Indonesian authorities yesterday detained seven people in northern Sumatra on suspicion of attacking several Buddhist temples on Friday night, officials said.
A spokeswoman for North Sumatra provincial police said the seven were part of a mob that damaged at least three temples and other property in the town of Tanjung Balai, near Indonesia’s fourth-biggest city Medan. No one was injured.
Indonesia is a Muslim-majority nation, but has a sizable ethnic Chinese minority, many of whom are Buddhist.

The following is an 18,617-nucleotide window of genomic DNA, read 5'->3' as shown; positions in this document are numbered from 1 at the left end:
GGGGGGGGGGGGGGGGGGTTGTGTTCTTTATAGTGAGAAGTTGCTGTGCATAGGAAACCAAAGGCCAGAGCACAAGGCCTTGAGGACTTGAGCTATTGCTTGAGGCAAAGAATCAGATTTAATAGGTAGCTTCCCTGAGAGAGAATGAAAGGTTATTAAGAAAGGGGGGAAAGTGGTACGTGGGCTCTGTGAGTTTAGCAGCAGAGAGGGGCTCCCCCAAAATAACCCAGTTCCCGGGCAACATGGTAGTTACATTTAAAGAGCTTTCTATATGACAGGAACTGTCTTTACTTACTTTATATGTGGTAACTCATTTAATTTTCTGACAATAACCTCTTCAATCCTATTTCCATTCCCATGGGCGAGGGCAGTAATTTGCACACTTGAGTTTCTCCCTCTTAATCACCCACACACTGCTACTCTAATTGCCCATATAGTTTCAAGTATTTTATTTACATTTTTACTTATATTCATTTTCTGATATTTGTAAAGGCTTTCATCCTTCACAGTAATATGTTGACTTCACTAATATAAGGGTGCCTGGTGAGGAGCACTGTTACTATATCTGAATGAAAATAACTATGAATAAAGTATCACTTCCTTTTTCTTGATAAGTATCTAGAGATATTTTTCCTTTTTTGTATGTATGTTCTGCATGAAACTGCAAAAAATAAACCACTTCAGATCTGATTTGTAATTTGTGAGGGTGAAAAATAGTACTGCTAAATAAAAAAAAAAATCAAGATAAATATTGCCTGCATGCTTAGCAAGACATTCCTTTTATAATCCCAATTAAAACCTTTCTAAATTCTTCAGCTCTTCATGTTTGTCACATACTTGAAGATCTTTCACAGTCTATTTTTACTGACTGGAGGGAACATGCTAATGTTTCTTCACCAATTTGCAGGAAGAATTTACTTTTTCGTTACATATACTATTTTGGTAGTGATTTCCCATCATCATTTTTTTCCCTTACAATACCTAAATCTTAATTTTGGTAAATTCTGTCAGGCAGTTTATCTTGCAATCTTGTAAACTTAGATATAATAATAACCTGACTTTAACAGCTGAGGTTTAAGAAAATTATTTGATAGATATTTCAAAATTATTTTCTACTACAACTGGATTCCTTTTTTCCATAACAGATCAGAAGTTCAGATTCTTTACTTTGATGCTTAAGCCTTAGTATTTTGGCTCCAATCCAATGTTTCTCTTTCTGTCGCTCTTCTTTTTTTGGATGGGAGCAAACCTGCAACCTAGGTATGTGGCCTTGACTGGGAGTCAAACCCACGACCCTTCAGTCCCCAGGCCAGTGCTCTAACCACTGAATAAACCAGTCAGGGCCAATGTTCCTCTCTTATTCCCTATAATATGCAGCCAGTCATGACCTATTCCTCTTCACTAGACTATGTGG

The country has a history of anti-Chinese violence, most recently in the late 1990s amid the political and economic crisis that brought down former Indonesian president Suharto.
However, police officials denied Friday’s attack was aimed at the Chinese community.
“This was just a [dispute between] individuals,” North Sumatra Police Spokeswoman Rina Sari Ginting said, adding that the situation was now under control.
Indonesia, where the majority of the population practices a moderate form of Islam, sees sporadic attacks on religious minorities by Muslim hardliners, but authorities are quick to crack down on any violent incidents.
Hundreds of security personnel were deployed late last year when a mob burned down a number of churches in Aceh Province, saying they did not have the right building permits.
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